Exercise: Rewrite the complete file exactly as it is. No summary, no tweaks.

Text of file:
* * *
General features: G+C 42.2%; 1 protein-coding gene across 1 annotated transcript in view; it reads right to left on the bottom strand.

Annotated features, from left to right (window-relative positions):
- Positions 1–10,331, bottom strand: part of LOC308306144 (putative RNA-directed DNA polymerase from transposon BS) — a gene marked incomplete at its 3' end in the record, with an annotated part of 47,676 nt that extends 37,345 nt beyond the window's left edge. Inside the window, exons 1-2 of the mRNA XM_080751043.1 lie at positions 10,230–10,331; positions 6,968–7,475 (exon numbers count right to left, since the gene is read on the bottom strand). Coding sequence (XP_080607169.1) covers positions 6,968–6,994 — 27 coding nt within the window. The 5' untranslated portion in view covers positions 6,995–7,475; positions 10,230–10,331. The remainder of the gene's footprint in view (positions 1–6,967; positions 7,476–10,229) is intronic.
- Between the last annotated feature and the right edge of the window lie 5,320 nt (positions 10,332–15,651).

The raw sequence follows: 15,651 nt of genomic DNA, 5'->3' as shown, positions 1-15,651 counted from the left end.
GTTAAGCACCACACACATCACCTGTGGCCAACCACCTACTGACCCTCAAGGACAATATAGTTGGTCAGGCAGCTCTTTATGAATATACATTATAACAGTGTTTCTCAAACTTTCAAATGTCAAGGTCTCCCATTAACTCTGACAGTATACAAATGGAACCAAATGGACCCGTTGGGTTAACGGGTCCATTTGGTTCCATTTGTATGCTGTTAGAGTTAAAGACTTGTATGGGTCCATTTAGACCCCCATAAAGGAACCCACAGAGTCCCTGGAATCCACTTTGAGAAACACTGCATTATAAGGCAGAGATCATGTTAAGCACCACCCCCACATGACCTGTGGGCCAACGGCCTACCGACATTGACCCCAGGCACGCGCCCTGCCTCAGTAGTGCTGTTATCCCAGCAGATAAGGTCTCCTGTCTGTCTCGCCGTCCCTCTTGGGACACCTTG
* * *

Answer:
General features: G+C 42.2%; 1 protein-coding gene across 1 annotated transcript in view; it reads right to left on the bottom strand.

Annotated features, from left to right (window-relative positions):
- Positions 1–10,331, bottom strand: part of LOC308306144 (putative RNA-directed DNA polymerase from transposon BS) — a gene marked incomplete at its 3' end in the record, with an annotated part of 47,676 nt that extends 37,345 nt beyond the window's left edge. Inside the window, exons 1-2 of the mRNA XM_080751043.1 lie at positions 10,230–10,331; positions 6,968–7,475 (exon numbers count right to left, since the gene is read on the bottom strand). Coding sequence (XP_080607169.1) covers positions 6,968–6,994 — 27 coding nt within the window. The 5' untranslated portion in view covers positions 6,995–7,475; positions 10,230–10,331. The remainder of the gene's footprint in view (positions 1–6,967; positions 7,476–10,229) is intronic.
- Between the last annotated feature and the right edge of the window lie 5,320 nt (positions 10,332–15,651).

The raw sequence follows: 15,651 nt of genomic DNA, 5'->3' as shown, positions 1-15,651 counted from the left end.
GTTAAGCACCACACACATCACCTGTGGCCAACCACCTACTGACCCTCAAGGACAATATAGTTGGTCAGGCAGCTCTTTATGAATATACATTATAACAGTGTTTCTCAAACTTTCAAATGTCAAGGTCTCCCATTAACTCTGACAGTATACAAATGGAACCAAATGGACCCGTTGGGTTAACGGGTCCATTTGGTTCCATTTGTATGCTGTTAGAGTTAAAGACTTGTATGGGTCCATTTAGACCCCCATAAAGGAACCCACAGAGTCCCTGGAATCCACTTTGAGAAACACTGCATTATAAGGCAGAGATCATGTTAAGCACCACCCCCACATGACCTGTGGGCCAACGGCCTACCGACATTGACCCCAGGCACGCGCCCTGCCTCAGTAGTGCTGTTATCCCAGCAGATAAGGTCTCCTGTCTGTCTCGCCGTCCCTCTTGGGACACCTTG